Despite the fact that modern cars have amazing power and performance, most of them now use turbocharged engines. For lovers of interesting, naturally aspirated or slightly quirky powerplants, this can be a bit frustrating. The relentless quest for fuel economy and environmental standards has killed some of the most interesting engines ever produced. Here are 5 of my favourite weird engines they really wouldn’t make these days!

BMW M5 S85 V10

This strange engine code represents one of the best naturally aspirated engines BMW had ever produced – the 5.0-liter V10 which was installed in the 2005 to 2010 BMW E60 M5 and E63/E64 M6. This V10 was one of those once in a lifetime engines which combined BMW`s racing heritage with the latest in engine technology. In those days, BMW was very active in Formula One so somebody in the M Performance department decided to transfer racing know-how into a road-going super saloon.

Despite being basically an M3 V8 engine with 2 extra cylinders, the result was the glorious 5.0-liter V10 with a high revving capacity and red line at 8250 rpm which was insane in 2005 and still is today. The power output was equally impressive at 507 HP with 384 lb-ft of torque. With such firepower under the bonnet, the E60 M5 was easily the fastest sedan of its generation and a true modern classic. Unfortunately, BMW decided to go with turbocharging for its successor and killed the V10 magic. It will not be forgotten!

Audi RS6’s 5 litre V10

Audi`s lineup has always been full of unique engines and one of the most interesting is the 2008 to 2011 5-liter turbo V10 unit. Producing 570 HP and 480 lb-ft of torque, with a red line at 7500 rpm, the RS6 engine is really pretty cool. Like many of the great engines, it was built by hand and had specially issued parts and components to distinguish it from similar, naturally aspirated engines in other Audis.

The specifications, exotic materials, and enormous power suggest this was a supercar powerplant which essentially, it was, being also used in the Lamborghini Gallardo as well. Despite the universal praise from the motoring press and unbelievable performance in the RS6 station wagon, Audi have decided to go with smaller and more conventional engines in current models.

Dodge Viper V10

The king of all naturally aspirated sports car engines is the mighty Viper V10. Conceived in the late `80s using basically a truck engine as a starting point, the Viper V10 has evolved into one of the most impressive powerplants, not just for its sheer size but also for its unbelievable power, torque and smooth running. A lot of people makes mistakes and claim that Viper`s engine is the same one you will find in heavy-duty Ram trucks of the early `90s but this isn’t really true to be honest. The Viper`s V10 is made of aluminum and not cast iron, with a totally different bore and stroke as well as the rest of the engine`s components. When it was introduced in 1992, it displaced 8.2-liters of pure American muscle which delivered 400 HP and 464 lb-ft of torque but soon after the power grew to 450 HP.

The second generation brought a slight increase in volume to a hilarious 8.3-liters and 510 HP but Chrysler`s engineers eventually managed to squeeze 600 HP from this beast. The last Viper to be built had an 8.4-liter V10 engine with 640 HP and the rumor was that Fiat Chrysler Corporation deliberately kept the output low because Ferrari was afraid that the Viper could outperform anything coming from Maranello if the engine was given full power. We don’t know if this is true, but its just sad that Chrysler killed the Viper and its glorious V10 engine.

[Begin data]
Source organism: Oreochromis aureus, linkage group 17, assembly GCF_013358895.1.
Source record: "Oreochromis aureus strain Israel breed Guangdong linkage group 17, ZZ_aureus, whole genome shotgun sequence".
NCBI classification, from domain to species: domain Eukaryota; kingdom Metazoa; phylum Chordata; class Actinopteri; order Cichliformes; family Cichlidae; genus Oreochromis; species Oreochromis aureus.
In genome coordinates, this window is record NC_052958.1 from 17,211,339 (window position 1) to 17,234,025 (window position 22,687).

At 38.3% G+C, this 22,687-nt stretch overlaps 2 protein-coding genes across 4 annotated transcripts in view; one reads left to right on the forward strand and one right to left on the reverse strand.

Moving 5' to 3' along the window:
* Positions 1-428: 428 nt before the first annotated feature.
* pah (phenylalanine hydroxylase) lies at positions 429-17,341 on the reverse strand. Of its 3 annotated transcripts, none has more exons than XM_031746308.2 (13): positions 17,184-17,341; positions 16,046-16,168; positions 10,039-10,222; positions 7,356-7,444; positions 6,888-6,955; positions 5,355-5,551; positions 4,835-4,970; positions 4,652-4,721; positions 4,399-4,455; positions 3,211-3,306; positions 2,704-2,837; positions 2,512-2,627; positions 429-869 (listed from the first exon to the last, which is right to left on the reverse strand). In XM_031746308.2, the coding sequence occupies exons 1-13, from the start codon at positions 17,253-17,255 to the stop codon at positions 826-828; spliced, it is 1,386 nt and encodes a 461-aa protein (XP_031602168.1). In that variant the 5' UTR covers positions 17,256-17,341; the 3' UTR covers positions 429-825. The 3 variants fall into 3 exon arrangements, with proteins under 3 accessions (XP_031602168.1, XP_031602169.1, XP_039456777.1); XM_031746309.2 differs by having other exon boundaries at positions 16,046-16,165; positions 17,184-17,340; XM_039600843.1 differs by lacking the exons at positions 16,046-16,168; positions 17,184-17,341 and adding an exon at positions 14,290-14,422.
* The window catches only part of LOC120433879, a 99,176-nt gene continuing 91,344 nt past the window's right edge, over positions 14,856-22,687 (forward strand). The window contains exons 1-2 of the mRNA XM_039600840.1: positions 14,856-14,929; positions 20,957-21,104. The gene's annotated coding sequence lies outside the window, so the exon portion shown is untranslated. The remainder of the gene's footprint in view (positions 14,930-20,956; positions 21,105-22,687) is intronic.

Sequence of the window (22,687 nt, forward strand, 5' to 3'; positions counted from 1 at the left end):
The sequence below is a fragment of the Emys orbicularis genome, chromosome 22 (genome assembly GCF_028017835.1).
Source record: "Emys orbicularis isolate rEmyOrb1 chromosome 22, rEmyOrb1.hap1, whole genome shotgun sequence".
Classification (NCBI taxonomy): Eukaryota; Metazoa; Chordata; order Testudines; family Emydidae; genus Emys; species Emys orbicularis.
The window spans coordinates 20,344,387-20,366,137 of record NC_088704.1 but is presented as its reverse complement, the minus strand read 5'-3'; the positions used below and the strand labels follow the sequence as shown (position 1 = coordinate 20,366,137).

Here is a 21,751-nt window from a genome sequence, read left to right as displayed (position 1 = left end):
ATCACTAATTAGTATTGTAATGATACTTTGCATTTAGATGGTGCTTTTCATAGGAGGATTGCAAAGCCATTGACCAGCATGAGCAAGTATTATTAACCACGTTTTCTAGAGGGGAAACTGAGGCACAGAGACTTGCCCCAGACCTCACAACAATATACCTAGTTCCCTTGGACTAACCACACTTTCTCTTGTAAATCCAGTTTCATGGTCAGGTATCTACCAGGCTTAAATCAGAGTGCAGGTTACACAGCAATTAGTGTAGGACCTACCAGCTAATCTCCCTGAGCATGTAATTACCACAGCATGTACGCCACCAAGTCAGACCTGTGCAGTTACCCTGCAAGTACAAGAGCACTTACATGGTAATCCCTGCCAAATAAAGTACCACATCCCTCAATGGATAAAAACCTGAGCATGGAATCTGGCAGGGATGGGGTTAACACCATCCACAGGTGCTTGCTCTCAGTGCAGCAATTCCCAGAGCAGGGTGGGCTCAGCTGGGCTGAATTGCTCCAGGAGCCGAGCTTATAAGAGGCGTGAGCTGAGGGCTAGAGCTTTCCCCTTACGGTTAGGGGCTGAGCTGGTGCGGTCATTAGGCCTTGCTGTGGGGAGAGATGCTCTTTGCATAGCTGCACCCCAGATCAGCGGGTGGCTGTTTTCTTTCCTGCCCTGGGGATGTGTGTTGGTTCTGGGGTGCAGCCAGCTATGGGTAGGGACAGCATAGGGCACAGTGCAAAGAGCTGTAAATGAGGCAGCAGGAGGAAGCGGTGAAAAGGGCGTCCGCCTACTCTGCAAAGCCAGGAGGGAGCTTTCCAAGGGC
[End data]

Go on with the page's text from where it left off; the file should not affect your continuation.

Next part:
BMW 320si N54B20S

BMW was quite busy in the early 2000s when it came to racing. With Formula One, the GT championship and the ETCC series to contend with, BMW needed a touring car ready for racing. In order to enter, the brand had to produce a few hundred production ready cars, available to the public matching their race car. The result of this was the E90 320 SI. Under the hood though was a 2.0-liter four-cylinder which at first glance is ordinary enough but it was actually pretty much a racing engine.

Assembled in the UK by a specialised engine shop who normally make Formula One engines, the N54b20s was super advanced and largely handbuilt. Interestingly, it came without BMW`s signature Valvetronic system since it restricted the engines ability to rev. The result was a modest 175 HP with 147 lb-ft of torque but with racecar characteristics. Rather like the e30 M3, BMW chose a 4 cylinder because it allowed the weight in the engine bay to be pushed further back, improving handling. Unfortunately, being a British engine, they are unsuprisingly not very reliable!

Audi`s V12 TDI

Most of the time, diesel engines are nothing to be excited about. Oil burners are usually a dependable and fuel efficient choice for people who cover a lot of miles, but not really for car people. That being said, the thoroughbred V12 turbodiesel engine from Audi is something special. With 500 horsepower and an earth moving 740 lb-ft of torque, this engine is definitely worth the attention.

Having 4 times the amount of cylinders as a modern supermini, this enormous unit was not only immensely powerful but physically large as well, meaning that, Back in 2008, it was only suited for Audi`s biggest SUV model – the Q7 V12 TDI. Thanks to massive torque ratings, the 2.6-ton luxury SUV could accelerate from 0 to 60 mph in just 5.5 seconds shaming most sports cars of the period.

Unfortunately, Audi decided to retire this goliath of an engine. Despite all the qualities, the Q7 V12 TDI was a very expensive ride and after the infamous Volkswagen`s Dieselgate scandal in America, the general automotive climate has changed towards hybrids and electric vehicles.

So there you are. What great engines would they really not make anymore? Let me know in the comments.